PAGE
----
Toshi, oldest Eastern black rhino in North America, has died at 44 — rest in peace

The Eastern black rhino is a beautiful animal, but sadly one that is critically endangered. Poachers have long targeted these rhinos for their horns, bringing them to the brink of extinction.

With so few left in the world, it’s always a sad day when one of them dies. Now, one zoo is mourning the death of a rhino named Toshi, who, at the age of 44, held the distinction of being the apparent oldest Eastern black rhino in North America, and the second-oldest in the world.

Toshi lived in the care of Zoo Miami, who called him “arguably become the most beloved animal in the history of the zoo.”

Unlike too many members of his species, Toshi didn’t die at the hands of a poacher, but of the ailments of his advanced age, including arthritis. In recent weeks, the rhino became lethargic and lost significant weight.

The zoo conducted many tests to determine the cause, but couldn’t find any conclusive reason for his decline.

Soon, it became clear that Toshi had reached the end of his days, and his caretakers at Zoo Miami had to make a difficult choice.

“For the next several days his condition would ebb and flow until last night when he was struggling to get up and it became obvious that his quality of life had diminished to the point where there was no hope of recovery,” the zoo wrote.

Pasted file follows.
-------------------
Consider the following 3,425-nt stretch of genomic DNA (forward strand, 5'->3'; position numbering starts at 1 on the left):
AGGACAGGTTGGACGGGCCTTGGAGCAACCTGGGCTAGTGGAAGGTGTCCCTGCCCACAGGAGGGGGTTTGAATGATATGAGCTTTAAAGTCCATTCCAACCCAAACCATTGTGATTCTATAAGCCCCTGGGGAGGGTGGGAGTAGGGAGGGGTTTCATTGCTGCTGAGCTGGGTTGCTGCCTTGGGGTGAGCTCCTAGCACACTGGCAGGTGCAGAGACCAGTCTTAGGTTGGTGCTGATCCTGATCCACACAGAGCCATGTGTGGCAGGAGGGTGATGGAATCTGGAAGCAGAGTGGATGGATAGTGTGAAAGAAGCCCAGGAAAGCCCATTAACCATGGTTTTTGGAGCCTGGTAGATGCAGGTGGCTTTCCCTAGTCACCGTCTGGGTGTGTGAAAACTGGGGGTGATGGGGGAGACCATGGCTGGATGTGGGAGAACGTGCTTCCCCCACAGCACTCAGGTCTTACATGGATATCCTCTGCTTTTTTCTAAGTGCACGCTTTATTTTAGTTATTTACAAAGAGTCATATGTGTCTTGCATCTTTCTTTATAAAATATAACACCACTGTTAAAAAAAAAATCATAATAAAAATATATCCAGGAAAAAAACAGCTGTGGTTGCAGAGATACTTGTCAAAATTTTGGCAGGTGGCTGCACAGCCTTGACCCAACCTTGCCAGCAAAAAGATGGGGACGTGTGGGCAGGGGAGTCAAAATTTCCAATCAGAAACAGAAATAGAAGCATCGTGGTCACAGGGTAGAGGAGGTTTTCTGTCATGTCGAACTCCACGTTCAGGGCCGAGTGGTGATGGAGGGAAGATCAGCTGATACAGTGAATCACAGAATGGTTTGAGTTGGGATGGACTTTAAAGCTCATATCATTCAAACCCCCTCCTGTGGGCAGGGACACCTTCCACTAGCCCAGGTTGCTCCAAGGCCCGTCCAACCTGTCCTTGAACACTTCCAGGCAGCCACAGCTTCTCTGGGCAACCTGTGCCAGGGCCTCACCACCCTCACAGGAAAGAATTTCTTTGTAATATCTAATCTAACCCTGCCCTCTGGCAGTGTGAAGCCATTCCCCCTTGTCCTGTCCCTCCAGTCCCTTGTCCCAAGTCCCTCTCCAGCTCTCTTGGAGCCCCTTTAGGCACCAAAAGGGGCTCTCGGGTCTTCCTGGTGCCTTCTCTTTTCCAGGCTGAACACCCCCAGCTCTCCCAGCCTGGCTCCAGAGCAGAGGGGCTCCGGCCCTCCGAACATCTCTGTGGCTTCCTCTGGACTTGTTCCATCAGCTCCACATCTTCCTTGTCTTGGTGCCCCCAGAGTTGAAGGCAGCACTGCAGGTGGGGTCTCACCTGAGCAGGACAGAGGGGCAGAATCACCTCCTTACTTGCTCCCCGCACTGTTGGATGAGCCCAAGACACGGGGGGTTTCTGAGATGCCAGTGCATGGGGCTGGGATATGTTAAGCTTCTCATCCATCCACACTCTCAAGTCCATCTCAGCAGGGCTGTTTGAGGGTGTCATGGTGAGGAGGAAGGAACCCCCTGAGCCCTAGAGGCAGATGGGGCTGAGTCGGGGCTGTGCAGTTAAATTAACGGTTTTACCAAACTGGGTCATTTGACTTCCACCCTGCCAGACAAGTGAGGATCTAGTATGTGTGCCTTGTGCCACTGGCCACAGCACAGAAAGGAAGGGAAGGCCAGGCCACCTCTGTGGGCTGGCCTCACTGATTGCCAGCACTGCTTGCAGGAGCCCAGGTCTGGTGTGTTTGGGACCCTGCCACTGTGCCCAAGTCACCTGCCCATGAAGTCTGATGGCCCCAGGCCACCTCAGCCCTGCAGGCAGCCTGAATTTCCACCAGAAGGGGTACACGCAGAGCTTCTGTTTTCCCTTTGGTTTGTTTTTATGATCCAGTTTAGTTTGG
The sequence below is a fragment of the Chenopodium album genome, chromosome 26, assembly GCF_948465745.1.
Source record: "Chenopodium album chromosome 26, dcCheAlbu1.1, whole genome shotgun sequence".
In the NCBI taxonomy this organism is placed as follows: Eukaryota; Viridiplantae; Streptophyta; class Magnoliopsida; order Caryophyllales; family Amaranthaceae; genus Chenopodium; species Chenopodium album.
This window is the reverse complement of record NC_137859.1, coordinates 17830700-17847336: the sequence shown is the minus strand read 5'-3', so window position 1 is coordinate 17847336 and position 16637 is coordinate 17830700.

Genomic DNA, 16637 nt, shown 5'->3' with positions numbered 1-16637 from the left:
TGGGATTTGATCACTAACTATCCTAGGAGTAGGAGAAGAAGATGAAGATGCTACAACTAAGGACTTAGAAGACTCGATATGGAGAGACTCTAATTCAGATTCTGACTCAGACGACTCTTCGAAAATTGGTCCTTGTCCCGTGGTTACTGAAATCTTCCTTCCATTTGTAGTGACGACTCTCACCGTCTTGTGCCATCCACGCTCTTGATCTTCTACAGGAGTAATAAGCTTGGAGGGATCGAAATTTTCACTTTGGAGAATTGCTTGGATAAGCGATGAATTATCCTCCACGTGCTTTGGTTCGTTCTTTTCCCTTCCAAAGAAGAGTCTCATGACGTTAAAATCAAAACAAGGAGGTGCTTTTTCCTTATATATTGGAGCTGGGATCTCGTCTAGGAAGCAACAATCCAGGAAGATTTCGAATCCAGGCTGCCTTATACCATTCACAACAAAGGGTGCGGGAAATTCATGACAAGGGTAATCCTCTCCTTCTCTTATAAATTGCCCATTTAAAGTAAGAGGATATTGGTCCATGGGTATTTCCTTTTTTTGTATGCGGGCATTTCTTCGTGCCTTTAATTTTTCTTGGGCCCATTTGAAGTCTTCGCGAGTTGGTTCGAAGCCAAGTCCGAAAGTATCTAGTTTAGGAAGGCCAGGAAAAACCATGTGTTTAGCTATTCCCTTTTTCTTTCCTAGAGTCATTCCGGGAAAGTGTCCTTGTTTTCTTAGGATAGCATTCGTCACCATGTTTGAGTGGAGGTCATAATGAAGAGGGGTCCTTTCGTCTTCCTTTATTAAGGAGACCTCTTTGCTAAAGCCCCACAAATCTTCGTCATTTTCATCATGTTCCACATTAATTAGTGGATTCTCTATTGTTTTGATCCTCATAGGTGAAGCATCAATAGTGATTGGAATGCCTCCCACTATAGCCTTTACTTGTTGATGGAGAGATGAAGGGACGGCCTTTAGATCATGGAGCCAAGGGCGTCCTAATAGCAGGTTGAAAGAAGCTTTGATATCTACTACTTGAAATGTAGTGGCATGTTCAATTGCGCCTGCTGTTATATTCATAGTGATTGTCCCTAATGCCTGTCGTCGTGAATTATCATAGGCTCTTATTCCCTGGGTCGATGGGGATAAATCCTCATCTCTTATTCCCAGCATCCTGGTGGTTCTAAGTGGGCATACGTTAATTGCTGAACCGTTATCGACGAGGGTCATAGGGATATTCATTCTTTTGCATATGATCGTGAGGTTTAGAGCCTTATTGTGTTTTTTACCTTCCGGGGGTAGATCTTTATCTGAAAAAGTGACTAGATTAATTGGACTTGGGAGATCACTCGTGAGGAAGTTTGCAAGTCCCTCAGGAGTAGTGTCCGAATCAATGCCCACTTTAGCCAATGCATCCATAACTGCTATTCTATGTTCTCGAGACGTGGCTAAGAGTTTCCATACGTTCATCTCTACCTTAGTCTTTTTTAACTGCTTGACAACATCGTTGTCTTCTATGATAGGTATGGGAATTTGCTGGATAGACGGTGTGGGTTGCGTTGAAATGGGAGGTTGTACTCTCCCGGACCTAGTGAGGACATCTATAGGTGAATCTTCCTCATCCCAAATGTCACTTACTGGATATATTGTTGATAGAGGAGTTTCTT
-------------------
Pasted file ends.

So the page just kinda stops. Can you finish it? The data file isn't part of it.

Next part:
The zoo make the “incredibly difficult” decision to euthanize Toshi. They announced his passing on Facebook on January 15.

Toshi was born in 1977 in Hiroshima, Japan, before being shipped to Zoo Miami in April 1983, Zoo Miami wrote.

Over his decades in their care, Toshi did his part to repopulate the species, becoming a great-great-grandfather by the time of his death.

And as a beloved part of the zoo, Toshi helped raise awareness about Eastern black rhinos, and the important work of the zoo. He was even a favorite among celebrity visitors like Shaquille O’Neal and Gloria Estefan.

“Though impressive and intimidating in size and strength, he was a gentle animal,” Zoo Miami wrote.

“There has never been a better ambassador for Zoo Miami than Toshi… he has left an indelible impression as a gentle giant. His loss leaves an immeasurable hole in the hearts of all who loved him.”

What a beautiful rhino — it’s clear that he meant so much to everyone who knew him. Rest in peace, Toshi!

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